I have come to realize that I cannot “fix’ their feelings. If the FP is feeling pain, I can listen, I can provide validation, but I cannot “fix” or take care of their feelings of sadness, frustrating, disappointment, loneliness, etc. I’d like to learn more about how my Te (external thinking) function plays a role in our dynamic. I do sense them ‘leaning’ on my Te. But I did not think about this until I heard Joel talk about this in the podcast. I have always felt that I have had a strong inner compass – that there is something very solid and comforting about my presence. The comments that were made about Te were very validating in this sense. I also think that Antonia’s illusion of the need for discernment regarding the choices we make in relationships in important. We have free will to walk away from unsatisfactory and unhealthy relationship when it comes to friends, lovers and employers. However, when it’s a close family member, that’s not always possible or desirable. Sometimes it is necessary to make an effort to maintain a relationship despite profound differences in personality types. I know I will always be challenged in the case of the relationship to my son. But at least now, in part to listening to this podcast, I have greater insight as to why this is the case. There is an opportunity to learn and develop more effective and satisfactory strategies of relating to one another. Connection is still a challenge but I am committed to working on it. INTJs are loyal if nothing else.

      I understand that some of what I have tried to communicate is a bit vague and abstract. If either Antonia or Joel end up reading this comment, please know that you have helped me immensely even if you don’t quite grasp what I am trying to convey. Thanks again.

  • Tayla
    Reply

    I noticed that she provided “bucket” solutions for non-emotional examples, when the question at hand is about dealing with emotional FP types. What does an INTJ do to help an FP who is in their emotions and thinking and/or communicating in an irrational manner? Shutting down/walking away is the only solution I can think of that will be what we consider “effective”; in that it gives the FP some time to themselves to actually think about their emotions, rather than yelling around for someone to validate them. Being an INTJ and an independent person, it seems as though people should be able to contain their own “messiness” without an INTJ having to be drained in the process to help them gain validation. How can we encourage other types to try more self reflection to understand their feelings more?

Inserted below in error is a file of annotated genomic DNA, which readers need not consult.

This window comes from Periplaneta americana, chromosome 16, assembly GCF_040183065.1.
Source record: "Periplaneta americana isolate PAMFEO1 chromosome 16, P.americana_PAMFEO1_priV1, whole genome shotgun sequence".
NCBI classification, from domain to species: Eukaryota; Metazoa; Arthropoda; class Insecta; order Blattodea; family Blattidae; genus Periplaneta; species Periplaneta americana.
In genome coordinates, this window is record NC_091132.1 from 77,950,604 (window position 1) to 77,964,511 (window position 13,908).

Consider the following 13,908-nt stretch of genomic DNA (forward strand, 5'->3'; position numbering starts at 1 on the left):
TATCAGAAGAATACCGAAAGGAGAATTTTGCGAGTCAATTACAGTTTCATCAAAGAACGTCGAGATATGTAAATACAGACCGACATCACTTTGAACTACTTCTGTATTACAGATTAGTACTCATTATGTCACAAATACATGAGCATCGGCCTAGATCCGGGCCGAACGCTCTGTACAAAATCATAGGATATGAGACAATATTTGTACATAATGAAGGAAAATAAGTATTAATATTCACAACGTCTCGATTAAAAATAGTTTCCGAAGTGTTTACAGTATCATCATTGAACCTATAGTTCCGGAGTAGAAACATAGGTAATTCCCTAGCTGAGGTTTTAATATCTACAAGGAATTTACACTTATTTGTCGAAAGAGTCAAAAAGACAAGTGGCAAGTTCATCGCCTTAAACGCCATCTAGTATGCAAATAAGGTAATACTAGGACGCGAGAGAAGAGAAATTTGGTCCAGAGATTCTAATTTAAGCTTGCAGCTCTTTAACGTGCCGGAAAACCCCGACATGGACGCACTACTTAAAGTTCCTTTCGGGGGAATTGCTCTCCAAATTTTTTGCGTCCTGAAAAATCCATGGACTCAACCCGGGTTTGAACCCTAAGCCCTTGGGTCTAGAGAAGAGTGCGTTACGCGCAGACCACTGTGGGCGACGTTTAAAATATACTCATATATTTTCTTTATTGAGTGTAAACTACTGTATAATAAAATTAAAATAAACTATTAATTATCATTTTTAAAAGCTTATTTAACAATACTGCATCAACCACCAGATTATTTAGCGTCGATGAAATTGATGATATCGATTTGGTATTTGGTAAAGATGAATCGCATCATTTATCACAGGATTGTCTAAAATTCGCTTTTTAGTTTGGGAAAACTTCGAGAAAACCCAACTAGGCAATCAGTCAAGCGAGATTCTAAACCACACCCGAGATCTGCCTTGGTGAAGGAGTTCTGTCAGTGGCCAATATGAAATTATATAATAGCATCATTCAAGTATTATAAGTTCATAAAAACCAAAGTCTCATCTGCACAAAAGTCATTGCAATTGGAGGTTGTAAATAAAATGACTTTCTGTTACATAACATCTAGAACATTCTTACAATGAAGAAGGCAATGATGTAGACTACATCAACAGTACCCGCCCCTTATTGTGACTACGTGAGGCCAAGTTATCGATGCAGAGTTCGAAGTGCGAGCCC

• hosihime
    Reply

    Hi there,

    Do you think you could make an article or podcast about deciding whether one is an unhealthy INTJ in a Ni-Fi loop and an INFP with a reasonably strong Te? Apparently I’ve browsed the internet and found some people having a similar question. Thanks!

    • hosihime
      Reply

      Or maybe I’ll revise this question, making it broader. Do you think it’s possible for certain functions to emulate others? For example, would it be possible to emulate Ni-Fi if one has a developed Fi-Ne-Si? Fi complemented by a developed Ne allows to look at (or feel) a concept from different points of views because it is able to experience emotions by stepping into different shoes, and come to a conclusion that what different observers are looking at are basically the same thing that is just interpreted differently by each? And Ne-Si selects the best possibility based on past experience to predict the outcome of something?